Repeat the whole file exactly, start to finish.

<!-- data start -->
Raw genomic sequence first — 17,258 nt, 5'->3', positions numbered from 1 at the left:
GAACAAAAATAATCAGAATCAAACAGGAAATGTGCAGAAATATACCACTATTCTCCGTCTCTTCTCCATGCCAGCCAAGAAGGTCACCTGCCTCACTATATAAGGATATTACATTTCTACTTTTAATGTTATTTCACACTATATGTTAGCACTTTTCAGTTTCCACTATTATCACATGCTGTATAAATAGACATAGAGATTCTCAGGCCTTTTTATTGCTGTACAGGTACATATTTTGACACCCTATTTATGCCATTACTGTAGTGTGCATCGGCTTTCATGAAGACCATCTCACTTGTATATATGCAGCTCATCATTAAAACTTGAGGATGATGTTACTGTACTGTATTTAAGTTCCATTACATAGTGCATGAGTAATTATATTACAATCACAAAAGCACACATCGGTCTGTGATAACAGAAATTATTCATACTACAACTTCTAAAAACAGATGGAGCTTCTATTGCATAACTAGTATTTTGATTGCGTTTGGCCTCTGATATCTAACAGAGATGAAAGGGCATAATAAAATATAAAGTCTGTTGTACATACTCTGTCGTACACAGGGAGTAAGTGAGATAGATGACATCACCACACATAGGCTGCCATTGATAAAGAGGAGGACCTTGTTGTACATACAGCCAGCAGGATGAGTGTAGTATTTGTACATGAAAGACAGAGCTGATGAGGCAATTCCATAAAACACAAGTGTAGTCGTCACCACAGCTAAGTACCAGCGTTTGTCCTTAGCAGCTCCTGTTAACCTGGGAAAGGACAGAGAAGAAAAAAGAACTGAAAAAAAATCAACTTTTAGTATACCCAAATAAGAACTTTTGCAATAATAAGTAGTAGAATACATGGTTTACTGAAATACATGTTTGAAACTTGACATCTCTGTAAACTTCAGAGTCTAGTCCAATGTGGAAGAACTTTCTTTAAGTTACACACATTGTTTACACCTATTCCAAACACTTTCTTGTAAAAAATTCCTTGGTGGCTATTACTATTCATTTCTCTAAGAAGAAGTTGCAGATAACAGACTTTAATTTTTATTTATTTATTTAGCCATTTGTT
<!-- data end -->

Raw genomic sequence first — 17,258 nt, 5'->3', positions numbered from 1 at the left:
GAACAAAAATAATCAGAATCAAACAGGAAATGTGCAGAAATATACCACTATTCTCCGTCTCTTCTCCATGCCAGCCAAGAAGGTCACCTGCCTCACTATATAAGGATATTACATTTCTACTTTTAATGTTATTTCACACTATATGTTAGCACTTTTCAGTTTCCACTATTATCACATGCTGTATAAATAGACATAGAGATTCTCAGGCCTTTTTATTGCTGTACAGGTACATATTTTGACACCCTATTTATGCCATTACTGTAGTGTGCATCGGCTTTCATGAAGACCATCTCACTTGTATATATGCAGCTCATCATTAAAACTTGAGGATGATGTTACTGTACTGTATTTAAGTTCCATTACATAGTGCATGAGTAATTATATTACAATCACAAAAGCACACATCGGTCTGTGATAACAGAAATTATTCATACTACAACTTCTAAAAACAGATGGAGCTTCTATTGCATAACTAGTATTTTGATTGCGTTTGGCCTCTGATATCTAACAGAGATGAAAGGGCATAATAAAATATAAAGTCTGTTGTACATACTCTGTCGTACACAGGGAGTAAGTGAGATAGATGACATCACCACACATAGGCTGCCATTGATAAAGAGGAGGACCTTGTTGTACATACAGCCAGCAGGATGAGTGTAGTATTTGTACATGAAAGACAGAGCTGATGAGGCAATTCCATAAAACACAAGTGTAGTCGTCACCACAGCTAAGTACCAGCGTTTGTCCTTAGCAGCTCCTGTTAACCTGGGAAAGGACAGAGAAGAAAAAAGAACTGAAAAAAAATCAACTTTTAGTATACCCAAATAAGAACTTTTGCAATAATAAGTAGTAGAATACATGGTTTACTGAAATACATGTTTGAAACTTGACATCTCTGTAAACTTCAGAGTCTAGTCCAATGTGGAAGAACTTTCTTTAAGTTACACACATTGTTTACACCTATTCCAAACACTTTCTTGTAAAAAATTCCTTGGTGGCTATTACTATTCATTTCTCTAAGAAGAAGTTGCAGATAACAGACTTTAATTTTTATTTATTTATTTAGCCATTTGTT